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and imitate them. In this respect both of these teachers are ahead of most of the English classical scholars.

In selection of material for reading the Latin teacher should pay large attention to the cultural idea. It does make an immense difference what the pupil reads in Cæsar. It is unwise and indeed cruel to put the second-year pupil at the beginning of his second year through the elaborate indirect discourse of the last part of the first book; and other portions of the first four books are less stimulating than the account of the invasion of Britain in the fifth book, the customs of the Gauls and Germans in the sixth, and the heroic struggle of the gallant Vercingetorix for Gallic freedom in the seventh. If the teacher can read part of the last six books of Virgil he would better make judicious selection, picking out such episodes as the visit to Evander in the eighth book, the expedition of Nisus and Euryalus in the ninth, and the story of Camilla in the eleventh. The teacher himself needs to read different things from year to year both in order to keep himself alive and to be sympathetic with the effort in acquisition required of his pupils. Our college requirements have been fairly liberal as to latitude of choice. I found on looking up the matter a few months ago that I had actually read more than twenty different orations of Cicero with classes of pupils, besides doing selections from the letters.

Some years ago I secured the little book by Preston and Dodge on Roman Private Life and for several years used a few minutes on one day of the week, in two out of my four classes, in reading from this book, in order to give the pupils a livelier sense of the Romans as people who really lived.

Many years ago I prepared a stereoptical lecture on Virgil's Æneid, and have later added others on Cæsar's Gallic War, Roman History, Ancient Athletics, etc., and have, I trust, added something of human interest as they have been given to successive classes of students. Schreiber's School Atlas, a Dictionary of Antiquities, Wall Pictures and other illustrations

may be used.

During the last two years I have been giving special attention to the connection between ancient life and current history, preserving newspaper clippings and calling the attention of my only in


pupils to matters of this nature. For instance, the dominantly classical subjects chosen by Harriet Hosmer, who recently died, recent discoveries in the Roman Forum, and extended reference by the Governor of Illinois at the dedication of the Illinois monument at Vicksburg to the dedication of the Marathon Mound. Besides other cultural value of this sort of work, it ought to bring out into strong relief the fact of our indebtedness to the past and the further fact that Latin is a dead language


shallow sense. I have also made trips with my pupils to the Art Museum and the Field Columbian Museum of Chicago to see the ancient sculpture, the antiquities, the paintings and statuary upon classical subjects. The present head of the Boston Museum of Fine Arts, Professor Fairbanks, is a former classical teacher, and at the meeting of the Eastern Massachusetts Classical Association a few weeks ago he offered to provide expert guidance to any teacher from secondary schools who wishes to visit that institution with his pupils.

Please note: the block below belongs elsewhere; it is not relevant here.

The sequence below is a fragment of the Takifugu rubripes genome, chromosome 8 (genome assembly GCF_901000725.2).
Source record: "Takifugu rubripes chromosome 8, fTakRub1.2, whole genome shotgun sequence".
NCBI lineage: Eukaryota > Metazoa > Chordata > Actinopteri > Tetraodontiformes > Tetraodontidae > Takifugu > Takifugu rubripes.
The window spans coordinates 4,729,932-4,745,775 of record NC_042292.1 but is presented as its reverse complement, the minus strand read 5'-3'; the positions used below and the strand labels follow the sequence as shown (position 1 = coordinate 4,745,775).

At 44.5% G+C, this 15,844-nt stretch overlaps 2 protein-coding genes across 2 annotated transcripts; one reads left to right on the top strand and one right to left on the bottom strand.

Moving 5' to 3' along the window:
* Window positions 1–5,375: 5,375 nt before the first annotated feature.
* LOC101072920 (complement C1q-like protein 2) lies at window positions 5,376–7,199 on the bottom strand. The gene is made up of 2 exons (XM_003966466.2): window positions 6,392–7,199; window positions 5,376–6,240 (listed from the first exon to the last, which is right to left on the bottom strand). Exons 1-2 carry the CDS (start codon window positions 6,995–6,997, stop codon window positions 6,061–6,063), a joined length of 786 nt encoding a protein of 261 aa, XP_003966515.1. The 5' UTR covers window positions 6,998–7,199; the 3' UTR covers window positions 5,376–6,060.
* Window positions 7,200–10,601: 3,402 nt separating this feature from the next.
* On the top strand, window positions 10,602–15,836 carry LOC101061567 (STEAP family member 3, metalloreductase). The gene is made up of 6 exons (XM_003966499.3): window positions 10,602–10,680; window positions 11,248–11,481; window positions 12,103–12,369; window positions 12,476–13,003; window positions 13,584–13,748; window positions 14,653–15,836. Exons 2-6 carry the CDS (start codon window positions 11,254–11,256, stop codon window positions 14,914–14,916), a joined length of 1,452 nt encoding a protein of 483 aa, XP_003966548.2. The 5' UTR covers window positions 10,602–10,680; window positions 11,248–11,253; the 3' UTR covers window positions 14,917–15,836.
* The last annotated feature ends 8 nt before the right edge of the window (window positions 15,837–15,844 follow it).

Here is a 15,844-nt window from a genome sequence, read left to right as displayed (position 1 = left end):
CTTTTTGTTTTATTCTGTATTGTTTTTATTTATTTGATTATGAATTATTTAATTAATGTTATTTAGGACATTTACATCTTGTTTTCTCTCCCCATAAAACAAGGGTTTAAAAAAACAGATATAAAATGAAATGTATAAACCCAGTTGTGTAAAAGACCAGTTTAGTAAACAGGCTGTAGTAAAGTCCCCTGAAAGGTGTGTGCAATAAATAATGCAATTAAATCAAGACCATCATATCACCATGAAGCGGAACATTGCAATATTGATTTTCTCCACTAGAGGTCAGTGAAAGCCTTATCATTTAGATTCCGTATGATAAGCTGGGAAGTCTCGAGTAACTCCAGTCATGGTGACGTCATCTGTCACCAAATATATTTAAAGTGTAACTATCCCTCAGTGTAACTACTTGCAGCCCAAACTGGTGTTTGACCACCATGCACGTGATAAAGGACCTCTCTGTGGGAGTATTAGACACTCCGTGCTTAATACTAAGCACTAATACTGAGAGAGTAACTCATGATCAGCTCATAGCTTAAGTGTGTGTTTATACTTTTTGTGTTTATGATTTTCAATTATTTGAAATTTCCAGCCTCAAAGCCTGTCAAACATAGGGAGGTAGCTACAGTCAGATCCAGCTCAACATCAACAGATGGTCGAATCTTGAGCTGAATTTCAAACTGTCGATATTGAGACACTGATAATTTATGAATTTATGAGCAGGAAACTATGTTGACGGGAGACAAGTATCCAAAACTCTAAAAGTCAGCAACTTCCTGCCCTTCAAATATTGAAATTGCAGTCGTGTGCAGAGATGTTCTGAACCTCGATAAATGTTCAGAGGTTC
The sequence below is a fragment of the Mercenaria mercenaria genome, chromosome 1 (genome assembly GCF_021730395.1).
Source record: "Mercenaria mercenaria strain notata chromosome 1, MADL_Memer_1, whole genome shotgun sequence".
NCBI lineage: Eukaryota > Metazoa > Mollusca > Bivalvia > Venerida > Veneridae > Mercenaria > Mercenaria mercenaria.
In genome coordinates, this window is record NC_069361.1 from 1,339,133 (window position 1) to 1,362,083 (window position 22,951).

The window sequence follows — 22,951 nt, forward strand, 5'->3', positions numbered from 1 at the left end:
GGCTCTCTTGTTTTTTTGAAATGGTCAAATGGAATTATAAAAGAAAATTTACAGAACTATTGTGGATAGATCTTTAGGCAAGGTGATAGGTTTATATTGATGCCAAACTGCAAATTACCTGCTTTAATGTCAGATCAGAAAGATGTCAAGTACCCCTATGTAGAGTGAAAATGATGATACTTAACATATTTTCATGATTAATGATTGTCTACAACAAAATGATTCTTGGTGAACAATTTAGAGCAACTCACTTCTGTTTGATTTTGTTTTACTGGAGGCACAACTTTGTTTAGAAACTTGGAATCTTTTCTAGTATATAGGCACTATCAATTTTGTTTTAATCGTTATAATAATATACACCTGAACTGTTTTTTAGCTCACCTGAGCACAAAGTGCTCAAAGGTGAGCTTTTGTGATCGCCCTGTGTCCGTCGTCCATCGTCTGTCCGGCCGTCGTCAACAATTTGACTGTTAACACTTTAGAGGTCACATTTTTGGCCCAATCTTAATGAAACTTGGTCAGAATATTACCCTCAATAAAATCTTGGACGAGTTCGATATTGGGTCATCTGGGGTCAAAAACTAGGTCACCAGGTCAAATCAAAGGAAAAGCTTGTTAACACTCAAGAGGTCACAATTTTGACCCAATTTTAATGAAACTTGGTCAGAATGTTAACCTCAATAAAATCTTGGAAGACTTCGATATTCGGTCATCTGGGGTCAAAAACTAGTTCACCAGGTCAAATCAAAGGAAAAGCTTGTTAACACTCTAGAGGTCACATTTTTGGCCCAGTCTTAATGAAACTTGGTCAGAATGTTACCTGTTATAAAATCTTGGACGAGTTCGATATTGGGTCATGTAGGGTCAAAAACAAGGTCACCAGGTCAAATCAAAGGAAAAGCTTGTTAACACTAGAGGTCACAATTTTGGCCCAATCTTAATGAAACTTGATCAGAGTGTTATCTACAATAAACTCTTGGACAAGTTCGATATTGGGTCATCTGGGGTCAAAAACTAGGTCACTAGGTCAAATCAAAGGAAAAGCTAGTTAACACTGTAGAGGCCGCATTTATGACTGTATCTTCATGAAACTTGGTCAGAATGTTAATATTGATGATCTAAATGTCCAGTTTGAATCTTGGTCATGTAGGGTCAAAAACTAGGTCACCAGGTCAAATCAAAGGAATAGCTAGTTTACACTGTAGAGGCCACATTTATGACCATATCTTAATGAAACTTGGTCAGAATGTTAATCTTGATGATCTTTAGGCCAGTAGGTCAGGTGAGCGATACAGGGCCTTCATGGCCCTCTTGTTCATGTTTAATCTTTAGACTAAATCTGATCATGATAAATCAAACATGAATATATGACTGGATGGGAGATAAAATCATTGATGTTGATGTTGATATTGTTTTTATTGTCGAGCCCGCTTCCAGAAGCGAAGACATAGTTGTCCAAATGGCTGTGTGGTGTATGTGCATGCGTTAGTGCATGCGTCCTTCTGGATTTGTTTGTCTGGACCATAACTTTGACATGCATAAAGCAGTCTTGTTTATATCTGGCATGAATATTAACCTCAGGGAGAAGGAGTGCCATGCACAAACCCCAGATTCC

One of our teachers in the Cambridge Latin School was showing me a few days ago a set of papers written by her Xenophon class upon such topics as “The Life of Xenophon,” “The Persian Court,” “Sidelights upon Greek and Persian Life from the Anabasis.” These papers showed interest and research on the part of pupils, and certainly had much cultural value.

In English, after the careful presentation of the question yesterday, I shall venture on only a few suggestions. If we are to lift the uncultured we must find a point of contact, stooping a little at first, and expecting only a gradual movement. In the case of my own boys, when they were very young, and wanted everything all “blugy” (bloody), as they called it, I got an inexpensive edition of the Century War Book, showed them the pictures, and told them some of the stories, putting in some ethical touches on the sly. A little later came Sheridan's Ride, Horatius at the Bridge, and other poems in martial strain. A whole volume of such poems called “Heroic Ballads” is published by Ginn & Co.

The love of song to which I have already alluded in this paper may be used as a means of introducing boys to good poetry—a difficult task. At best the teacher's effort will come to naught if he is too ambitious at first. The poetry of Macaulay, of Sir Walter Scott and of Kipling is the best I have found. Declamation, too, is an excellent way to introduce boys to good literature in both prose and verse. It brings in the element of action, often dramatic action, in a way which appeals to boys.

To atone for saying anything about English after the excellent discussion of yesterday afternoon by expert English teachers, I should like to remind you on this page, left for the purpose, of some things then said which have a direct bearing on my theme. Such were the insistence of Miss Mumford on the use of English composition as a means of self-development in themes requiring the relation of personal experiences. The most suggestive remark of Principal Hoyt that it isn't simply English he wants of his English teachers but the culture of the individual pupil, because the proper teaching of English secures such individual culture; the confirmation of this statement by Mr. Ross, who said that he personally under the spell of a cultured teacher's voice was led at the age of fifteen to love the sound of poetry, and a little later to appreciate the substance even of the difficult Shelley. We also noted his appeal for the literary study of English as an antidote to the excessive scientific drift of the times.